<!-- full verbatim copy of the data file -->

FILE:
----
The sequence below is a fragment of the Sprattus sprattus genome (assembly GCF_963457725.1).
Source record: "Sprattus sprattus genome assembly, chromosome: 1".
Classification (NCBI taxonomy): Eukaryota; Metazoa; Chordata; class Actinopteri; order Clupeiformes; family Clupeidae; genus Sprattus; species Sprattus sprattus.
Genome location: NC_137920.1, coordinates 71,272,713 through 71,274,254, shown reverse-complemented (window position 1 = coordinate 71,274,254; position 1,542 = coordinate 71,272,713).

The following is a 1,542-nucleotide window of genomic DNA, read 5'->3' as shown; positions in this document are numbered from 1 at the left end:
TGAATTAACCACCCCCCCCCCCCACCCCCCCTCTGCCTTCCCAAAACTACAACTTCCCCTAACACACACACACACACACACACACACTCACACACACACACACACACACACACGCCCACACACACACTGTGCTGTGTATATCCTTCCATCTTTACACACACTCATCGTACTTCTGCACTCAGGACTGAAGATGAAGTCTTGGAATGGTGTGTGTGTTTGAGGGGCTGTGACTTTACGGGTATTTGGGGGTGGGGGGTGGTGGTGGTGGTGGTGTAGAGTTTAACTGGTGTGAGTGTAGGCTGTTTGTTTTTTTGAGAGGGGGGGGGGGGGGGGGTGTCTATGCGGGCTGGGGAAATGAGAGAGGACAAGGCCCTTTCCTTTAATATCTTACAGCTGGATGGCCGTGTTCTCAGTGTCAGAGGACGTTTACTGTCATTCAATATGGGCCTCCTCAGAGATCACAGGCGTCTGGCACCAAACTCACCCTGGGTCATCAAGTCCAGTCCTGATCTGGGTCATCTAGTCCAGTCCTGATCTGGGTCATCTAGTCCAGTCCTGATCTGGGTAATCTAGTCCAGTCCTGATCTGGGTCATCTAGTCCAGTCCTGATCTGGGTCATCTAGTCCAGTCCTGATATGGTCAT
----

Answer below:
The sequence below is a fragment of the Sprattus sprattus genome (assembly GCF_963457725.1).
Source record: "Sprattus sprattus genome assembly, chromosome: 1".
Classification (NCBI taxonomy): Eukaryota; Metazoa; Chordata; class Actinopteri; order Clupeiformes; family Clupeidae; genus Sprattus; species Sprattus sprattus.
Genome location: NC_137920.1, coordinates 71,272,713 through 71,274,254, shown reverse-complemented (window position 1 = coordinate 71,274,254; position 1,542 = coordinate 71,272,713).

The following is a 1,542-nucleotide window of genomic DNA, read 5'->3' as shown; positions in this document are numbered from 1 at the left end:
TGAATTAACCACCCCCCCCCCCCACCCCCCCTCTGCCTTCCCAAAACTACAACTTCCCCTAACACACACACACACACACACACACACTCACACACACACACACACACACACACGCCCACACACACACTGTGCTGTGTATATCCTTCCATCTTTACACACACTCATCGTACTTCTGCACTCAGGACTGAAGATGAAGTCTTGGAATGGTGTGTGTGTTTGAGGGGCTGTGACTTTACGGGTATTTGGGGGTGGGGGGTGGTGGTGGTGGTGGTGTAGAGTTTAACTGGTGTGAGTGTAGGCTGTTTGTTTTTTTGAGAGGGGGGGGGGGGGGGGGTGTCTATGCGGGCTGGGGAAATGAGAGAGGACAAGGCCCTTTCCTTTAATATCTTACAGCTGGATGGCCGTGTTCTCAGTGTCAGAGGACGTTTACTGTCATTCAATATGGGCCTCCTCAGAGATCACAGGCGTCTGGCACCAAACTCACCCTGGGTCATCAAGTCCAGTCCTGATCTGGGTCATCTAGTCCAGTCCTGATCTGGGTCATCTAGTCCAGTCCTGATCTGGGTAATCTAGTCCAGTCCTGATCTGGGTCATCTAGTCCAGTCCTGATCTGGGTCATCTAGTCCAGTCCTGATATGGTCAT